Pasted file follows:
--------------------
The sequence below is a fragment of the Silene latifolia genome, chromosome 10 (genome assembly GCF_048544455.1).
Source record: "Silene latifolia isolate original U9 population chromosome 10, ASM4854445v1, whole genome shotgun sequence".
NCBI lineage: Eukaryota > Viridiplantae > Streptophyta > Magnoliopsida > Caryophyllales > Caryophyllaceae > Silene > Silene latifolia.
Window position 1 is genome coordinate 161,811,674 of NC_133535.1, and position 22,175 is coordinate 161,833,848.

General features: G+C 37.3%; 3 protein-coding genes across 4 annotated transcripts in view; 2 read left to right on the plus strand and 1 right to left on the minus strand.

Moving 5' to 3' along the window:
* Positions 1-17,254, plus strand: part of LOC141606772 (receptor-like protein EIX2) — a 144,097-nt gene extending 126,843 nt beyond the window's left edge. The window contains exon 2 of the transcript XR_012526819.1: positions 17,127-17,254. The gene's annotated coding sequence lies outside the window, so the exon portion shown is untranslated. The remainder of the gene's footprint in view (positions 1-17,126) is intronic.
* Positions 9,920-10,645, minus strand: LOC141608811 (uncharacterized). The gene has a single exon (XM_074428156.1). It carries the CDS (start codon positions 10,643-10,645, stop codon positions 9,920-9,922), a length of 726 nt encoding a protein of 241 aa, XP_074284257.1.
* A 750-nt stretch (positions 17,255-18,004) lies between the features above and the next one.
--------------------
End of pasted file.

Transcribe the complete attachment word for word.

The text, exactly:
The sequence below is a fragment of the Silene latifolia genome, chromosome 10 (genome assembly GCF_048544455.1).
Source record: "Silene latifolia isolate original U9 population chromosome 10, ASM4854445v1, whole genome shotgun sequence".
NCBI lineage: Eukaryota > Viridiplantae > Streptophyta > Magnoliopsida > Caryophyllales > Caryophyllaceae > Silene > Silene latifolia.
Window position 1 is genome coordinate 161,811,674 of NC_133535.1, and position 22,175 is coordinate 161,833,848.

General features: G+C 37.3%; 3 protein-coding genes across 4 annotated transcripts in view; 2 read left to right on the plus strand and 1 right to left on the minus strand.

Moving 5' to 3' along the window:
* Positions 1-17,254, plus strand: part of LOC141606772 (receptor-like protein EIX2) — a 144,097-nt gene extending 126,843 nt beyond the window's left edge. The window contains exon 2 of the transcript XR_012526819.1: positions 17,127-17,254. The gene's annotated coding sequence lies outside the window, so the exon portion shown is untranslated. The remainder of the gene's footprint in view (positions 1-17,126) is intronic.
* Positions 9,920-10,645, minus strand: LOC141608811 (uncharacterized). The gene has a single exon (XM_074428156.1). It carries the CDS (start codon positions 10,643-10,645, stop codon positions 9,920-9,922), a length of 726 nt encoding a protein of 241 aa, XP_074284257.1.
* A 750-nt stretch (positions 17,255-18,004) lies between the features above and the next one.